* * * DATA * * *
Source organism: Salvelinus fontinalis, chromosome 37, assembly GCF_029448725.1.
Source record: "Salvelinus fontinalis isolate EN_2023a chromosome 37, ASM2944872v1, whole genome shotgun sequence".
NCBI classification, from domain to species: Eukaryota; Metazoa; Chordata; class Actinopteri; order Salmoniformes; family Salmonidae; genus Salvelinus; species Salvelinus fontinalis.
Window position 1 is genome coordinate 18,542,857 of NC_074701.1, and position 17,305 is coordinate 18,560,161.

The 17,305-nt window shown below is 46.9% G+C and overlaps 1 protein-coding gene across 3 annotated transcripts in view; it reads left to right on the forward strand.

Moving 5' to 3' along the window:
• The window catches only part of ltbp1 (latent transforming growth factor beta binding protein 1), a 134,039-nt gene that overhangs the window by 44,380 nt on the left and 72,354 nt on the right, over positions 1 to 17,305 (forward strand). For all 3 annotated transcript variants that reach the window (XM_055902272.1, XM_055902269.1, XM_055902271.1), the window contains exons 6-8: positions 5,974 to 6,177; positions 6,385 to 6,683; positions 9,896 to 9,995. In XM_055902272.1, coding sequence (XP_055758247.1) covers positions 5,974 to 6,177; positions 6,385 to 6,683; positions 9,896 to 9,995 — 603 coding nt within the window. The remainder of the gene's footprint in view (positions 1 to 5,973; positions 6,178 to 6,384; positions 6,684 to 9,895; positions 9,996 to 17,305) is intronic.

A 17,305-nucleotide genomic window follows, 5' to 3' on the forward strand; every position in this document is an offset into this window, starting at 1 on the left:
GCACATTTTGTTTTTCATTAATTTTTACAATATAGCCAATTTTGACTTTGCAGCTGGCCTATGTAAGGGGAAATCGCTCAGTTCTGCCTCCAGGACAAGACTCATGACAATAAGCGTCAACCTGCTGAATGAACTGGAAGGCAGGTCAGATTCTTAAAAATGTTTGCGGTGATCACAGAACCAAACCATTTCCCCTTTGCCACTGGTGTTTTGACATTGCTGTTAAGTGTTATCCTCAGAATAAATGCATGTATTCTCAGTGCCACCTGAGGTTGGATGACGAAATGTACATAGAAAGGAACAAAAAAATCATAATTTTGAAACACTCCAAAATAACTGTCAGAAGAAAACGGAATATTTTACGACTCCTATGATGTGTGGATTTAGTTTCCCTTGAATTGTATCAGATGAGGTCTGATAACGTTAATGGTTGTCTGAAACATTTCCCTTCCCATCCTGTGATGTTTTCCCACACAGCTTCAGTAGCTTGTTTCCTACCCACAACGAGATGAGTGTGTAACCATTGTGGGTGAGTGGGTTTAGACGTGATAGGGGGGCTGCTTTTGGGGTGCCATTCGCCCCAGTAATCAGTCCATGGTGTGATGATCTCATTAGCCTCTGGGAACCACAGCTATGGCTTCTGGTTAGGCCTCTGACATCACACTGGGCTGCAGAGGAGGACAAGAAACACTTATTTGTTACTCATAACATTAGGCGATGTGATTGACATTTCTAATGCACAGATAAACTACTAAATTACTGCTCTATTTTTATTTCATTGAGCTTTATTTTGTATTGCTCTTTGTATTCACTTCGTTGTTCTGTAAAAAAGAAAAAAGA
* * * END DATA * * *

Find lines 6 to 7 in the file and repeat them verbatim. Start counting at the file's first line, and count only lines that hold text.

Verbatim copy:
Moving 5' to 3' along the window:
• The window catches only part of ltbp1 (latent transforming growth factor beta binding protein 1), a 134,039-nt gene that overhangs the window by 44,380 nt on the left and 72,354 nt on the right, over positions 1 to 17,305 (forward strand). For all 3 annotated transcript variants that reach the window (XM_055902272.1, XM_055902269.1, XM_055902271.1), the window contains exons 6-8: positions 5,974 to 6,177; positions 6,385 to 6,683; positions 9,896 to 9,995. In XM_055902272.1, coding sequence (XP_055758247.1) covers positions 5,974 to 6,177; positions 6,385 to 6,683; positions 9,896 to 9,995 — 603 coding nt within the window. The remainder of the gene's footprint in view (positions 1 to 5,973; positions 6,178 to 6,384; positions 6,684 to 9,895; positions 9,996 to 17,305) is intronic.